Simple changes in our eating habits can reduce risk for certain cancers

Did it ever occur to you that your eating habits could determine your risk for several common cancers? Just as bad eating can contribute to heart diseases or diabetes, unhealthy eating habits, certain foods and cooking methods are likely to increase one’s risk for developing cancers.

Given the numerous and diverse food combinations eaten by man all over the world, the varied methods of cooking and the fact that there are about 200 types of cancers, it certainly is a cumbersome task for scientists to define the relevance of diet in cancer. Meanwhile, with an upsurge of cancer incidences, the question to ask is, does something we eat too much of, or omit from our diet, cause cancer? Based on facts presently available, here are some eating inclinations that increase cancer risk.

High calorie diet: Consistently eating a diet of fatty foods leads to being overweight or obese, which increases incidence of cancers of the pancreas, gall bladder, bowel, breast (in post menopausal women), kidney, uterus, prostate and oesophagus.

Lack of fruits and vegetables in the diet: UK studies show that fifty per cent of the cancers associated with bad diet are said to be related to eating less than five fruits a day. Eating five fruits daily seems to protect us against cancers of the prostate and upper digestive tract – mouth, oesophagus and stomach.

Lack of fibre: A European cancer study (EPIC) shows that lack of fibre from whole grains, lentils, vegetables and fruits is strongly linked with bowel cancer. Those who eat a high fibre diet seem to have a 40 per cent lesser risk for bowel cancer than those who eat a low fibre diet. Ideally an adult needs 10 to 12 gm of fibre for every 1,000 kcal per day.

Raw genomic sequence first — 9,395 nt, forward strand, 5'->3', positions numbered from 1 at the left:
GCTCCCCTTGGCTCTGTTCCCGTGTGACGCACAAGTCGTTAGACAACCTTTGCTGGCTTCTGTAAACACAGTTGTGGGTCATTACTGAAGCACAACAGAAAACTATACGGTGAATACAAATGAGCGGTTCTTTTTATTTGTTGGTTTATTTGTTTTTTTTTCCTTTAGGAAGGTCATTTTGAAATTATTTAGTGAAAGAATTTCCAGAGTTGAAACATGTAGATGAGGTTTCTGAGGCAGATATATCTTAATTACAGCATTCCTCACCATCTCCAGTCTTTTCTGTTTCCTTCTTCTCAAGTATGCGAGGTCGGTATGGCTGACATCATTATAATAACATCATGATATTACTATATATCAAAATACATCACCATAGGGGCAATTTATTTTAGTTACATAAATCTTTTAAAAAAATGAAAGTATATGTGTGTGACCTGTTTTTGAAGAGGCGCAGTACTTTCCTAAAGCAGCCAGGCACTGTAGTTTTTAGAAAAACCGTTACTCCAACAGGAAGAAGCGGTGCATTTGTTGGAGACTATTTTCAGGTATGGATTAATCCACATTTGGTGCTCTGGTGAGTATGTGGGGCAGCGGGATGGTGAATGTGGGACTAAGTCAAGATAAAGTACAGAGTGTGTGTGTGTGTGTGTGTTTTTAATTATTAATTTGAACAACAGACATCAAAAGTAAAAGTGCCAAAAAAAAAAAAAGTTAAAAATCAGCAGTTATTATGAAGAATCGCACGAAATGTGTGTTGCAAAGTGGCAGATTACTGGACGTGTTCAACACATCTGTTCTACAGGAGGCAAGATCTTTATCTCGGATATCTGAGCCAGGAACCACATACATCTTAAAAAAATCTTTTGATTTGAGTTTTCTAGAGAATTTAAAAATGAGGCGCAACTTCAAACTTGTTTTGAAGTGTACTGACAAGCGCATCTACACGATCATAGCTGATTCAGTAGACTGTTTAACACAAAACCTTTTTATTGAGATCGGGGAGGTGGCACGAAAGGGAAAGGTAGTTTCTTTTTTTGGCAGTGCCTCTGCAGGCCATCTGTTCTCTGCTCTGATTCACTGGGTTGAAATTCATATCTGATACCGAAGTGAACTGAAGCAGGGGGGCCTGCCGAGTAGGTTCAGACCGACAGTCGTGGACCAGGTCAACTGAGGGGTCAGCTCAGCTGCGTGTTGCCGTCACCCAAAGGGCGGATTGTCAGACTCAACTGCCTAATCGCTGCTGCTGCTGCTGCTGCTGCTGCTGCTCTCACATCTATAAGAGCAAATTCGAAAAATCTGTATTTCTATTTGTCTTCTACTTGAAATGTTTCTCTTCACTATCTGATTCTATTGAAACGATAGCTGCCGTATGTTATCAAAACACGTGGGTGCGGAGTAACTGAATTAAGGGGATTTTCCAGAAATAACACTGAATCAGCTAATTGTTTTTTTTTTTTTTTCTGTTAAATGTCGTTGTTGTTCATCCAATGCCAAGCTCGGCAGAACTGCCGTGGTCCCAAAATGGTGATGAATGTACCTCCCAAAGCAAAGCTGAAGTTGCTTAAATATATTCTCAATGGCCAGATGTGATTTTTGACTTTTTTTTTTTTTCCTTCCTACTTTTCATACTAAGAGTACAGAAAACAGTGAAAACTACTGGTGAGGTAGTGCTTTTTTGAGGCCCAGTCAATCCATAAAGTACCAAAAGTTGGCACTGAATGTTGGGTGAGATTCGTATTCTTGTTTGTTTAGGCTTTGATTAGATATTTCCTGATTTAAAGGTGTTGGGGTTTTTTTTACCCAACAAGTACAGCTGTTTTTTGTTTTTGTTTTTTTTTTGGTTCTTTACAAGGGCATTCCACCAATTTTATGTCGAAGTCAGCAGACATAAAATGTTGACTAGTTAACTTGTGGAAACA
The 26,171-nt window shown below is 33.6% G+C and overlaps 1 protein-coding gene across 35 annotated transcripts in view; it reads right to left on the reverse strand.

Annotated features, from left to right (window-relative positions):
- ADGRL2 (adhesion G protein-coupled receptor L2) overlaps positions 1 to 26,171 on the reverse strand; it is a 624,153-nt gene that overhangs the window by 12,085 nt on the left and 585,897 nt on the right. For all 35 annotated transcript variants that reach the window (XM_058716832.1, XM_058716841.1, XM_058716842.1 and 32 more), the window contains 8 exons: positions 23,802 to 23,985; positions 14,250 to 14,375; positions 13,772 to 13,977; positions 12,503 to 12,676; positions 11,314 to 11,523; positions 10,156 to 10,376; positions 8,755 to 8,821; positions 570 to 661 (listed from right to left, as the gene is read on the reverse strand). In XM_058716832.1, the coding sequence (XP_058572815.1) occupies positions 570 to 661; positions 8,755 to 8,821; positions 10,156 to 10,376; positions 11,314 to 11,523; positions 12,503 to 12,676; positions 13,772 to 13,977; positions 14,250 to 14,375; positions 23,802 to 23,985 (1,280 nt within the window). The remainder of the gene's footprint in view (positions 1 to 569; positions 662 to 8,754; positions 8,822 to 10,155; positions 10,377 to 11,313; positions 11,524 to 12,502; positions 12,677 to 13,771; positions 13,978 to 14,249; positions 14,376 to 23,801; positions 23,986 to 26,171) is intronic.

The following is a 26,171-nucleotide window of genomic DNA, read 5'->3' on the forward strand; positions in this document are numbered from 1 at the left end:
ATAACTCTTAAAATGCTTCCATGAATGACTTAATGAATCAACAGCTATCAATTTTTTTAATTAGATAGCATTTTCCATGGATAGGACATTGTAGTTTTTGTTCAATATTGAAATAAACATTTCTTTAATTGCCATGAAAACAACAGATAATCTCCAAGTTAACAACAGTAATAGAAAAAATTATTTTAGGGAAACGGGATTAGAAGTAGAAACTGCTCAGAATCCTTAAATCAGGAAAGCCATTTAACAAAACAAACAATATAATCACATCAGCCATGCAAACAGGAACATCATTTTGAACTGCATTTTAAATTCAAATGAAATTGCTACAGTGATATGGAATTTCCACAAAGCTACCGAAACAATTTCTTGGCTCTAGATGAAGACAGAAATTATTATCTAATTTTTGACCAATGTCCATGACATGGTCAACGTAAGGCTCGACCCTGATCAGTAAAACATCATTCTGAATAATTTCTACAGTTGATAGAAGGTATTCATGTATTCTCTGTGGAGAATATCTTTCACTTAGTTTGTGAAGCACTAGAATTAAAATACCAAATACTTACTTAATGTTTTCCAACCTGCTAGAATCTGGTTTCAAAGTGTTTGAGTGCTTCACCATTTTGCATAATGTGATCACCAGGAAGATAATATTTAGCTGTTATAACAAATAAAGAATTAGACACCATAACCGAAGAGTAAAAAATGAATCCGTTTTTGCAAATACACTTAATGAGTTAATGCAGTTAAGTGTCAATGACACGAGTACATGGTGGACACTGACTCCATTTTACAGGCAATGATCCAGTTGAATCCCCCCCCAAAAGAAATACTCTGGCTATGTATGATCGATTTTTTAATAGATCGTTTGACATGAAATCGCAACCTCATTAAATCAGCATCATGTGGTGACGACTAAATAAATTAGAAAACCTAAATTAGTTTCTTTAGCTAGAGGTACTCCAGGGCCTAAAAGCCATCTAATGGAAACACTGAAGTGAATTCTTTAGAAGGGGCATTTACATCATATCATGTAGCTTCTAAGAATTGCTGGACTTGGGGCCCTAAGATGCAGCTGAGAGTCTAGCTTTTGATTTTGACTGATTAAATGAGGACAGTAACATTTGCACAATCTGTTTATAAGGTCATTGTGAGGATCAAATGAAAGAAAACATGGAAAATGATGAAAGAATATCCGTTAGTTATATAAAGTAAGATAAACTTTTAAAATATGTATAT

Red meats, processed meats: Red meat is beef, veal, pork, lamb and goat, both fresh and frozen. Processed meats are all kinds of meat that have undergone some mode of preserving or smoking — ham, bacon, sausages, canned meat/fish/chicken, salami, corned beef, pâté etc. There is strong evidence that eating more than 90 gm of these foods daily leads to bowel and stomach cancers and possibly of the prostate.

Cured meats & pickles: Cured and salted meats and fish with their heavy salt content when eaten regularly, as in a Japanese diet, may lead to stomach cancer. A study done in India a few years ago confirmed that eating pickled foods poses a high risk for stomach cancer.

Cooking methods: Very high or prolonged heat or direct heat used for cooking red meat produces certain chemicals that are carcinogenic. An example is barbequing of red meats and processed meats. Acrylamides, a suspected carcinogen, are natural chemicals produced in cooking and also found in processed grain products such as breakfast cereals, biscuits and toasted breads. Deep frying of carbohydrate foods highly increase acrylamides.

(The author is a nutritionist)